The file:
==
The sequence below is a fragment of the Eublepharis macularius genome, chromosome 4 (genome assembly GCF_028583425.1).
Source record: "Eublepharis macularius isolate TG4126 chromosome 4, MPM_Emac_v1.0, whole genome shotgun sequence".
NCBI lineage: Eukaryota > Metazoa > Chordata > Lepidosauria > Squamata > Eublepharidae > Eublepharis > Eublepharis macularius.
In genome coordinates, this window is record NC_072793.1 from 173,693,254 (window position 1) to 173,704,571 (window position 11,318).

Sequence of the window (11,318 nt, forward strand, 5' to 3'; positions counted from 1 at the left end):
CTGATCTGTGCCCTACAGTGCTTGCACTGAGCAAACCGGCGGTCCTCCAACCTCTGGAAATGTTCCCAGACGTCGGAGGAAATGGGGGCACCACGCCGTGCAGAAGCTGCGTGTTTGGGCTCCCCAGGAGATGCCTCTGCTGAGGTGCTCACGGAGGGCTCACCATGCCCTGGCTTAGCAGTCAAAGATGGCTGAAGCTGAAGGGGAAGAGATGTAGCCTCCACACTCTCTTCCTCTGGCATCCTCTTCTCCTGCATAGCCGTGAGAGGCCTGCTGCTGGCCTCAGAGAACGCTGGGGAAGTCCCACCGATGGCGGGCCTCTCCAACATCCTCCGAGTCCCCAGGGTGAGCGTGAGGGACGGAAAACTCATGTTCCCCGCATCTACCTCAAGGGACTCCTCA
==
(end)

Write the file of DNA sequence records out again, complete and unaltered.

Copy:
The sequence below is a fragment of the Eublepharis macularius genome, chromosome 4 (genome assembly GCF_028583425.1).
Source record: "Eublepharis macularius isolate TG4126 chromosome 4, MPM_Emac_v1.0, whole genome shotgun sequence".
NCBI lineage: Eukaryota > Metazoa > Chordata > Lepidosauria > Squamata > Eublepharidae > Eublepharis > Eublepharis macularius.
In genome coordinates, this window is record NC_072793.1 from 173,693,254 (window position 1) to 173,704,571 (window position 11,318).

Sequence of the window (11,318 nt, forward strand, 5' to 3'; positions counted from 1 at the left end):
CTGATCTGTGCCCTACAGTGCTTGCACTGAGCAAACCGGCGGTCCTCCAACCTCTGGAAATGTTCCCAGACGTCGGAGGAAATGGGGGCACCACGCCGTGCAGAAGCTGCGTGTTTGGGCTCCCCAGGAGATGCCTCTGCTGAGGTGCTCACGGAGGGCTCACCATGCCCTGGCTTAGCAGTCAAAGATGGCTGAAGCTGAAGGGGAAGAGATGTAGCCTCCACACTCTCTTCCTCTGGCATCCTCTTCTCCTGCATAGCCGTGAGAGGCCTGCTGCTGGCCTCAGAGAACGCTGGGGAAGTCCCACCGATGGCGGGCCTCTCCAACATCCTCCGAGTCCCCAGGGTGAGCGTGAGGGACGGAAAACTCATGTTCCCCGCATCTACCTCAAGGGACTCCTCA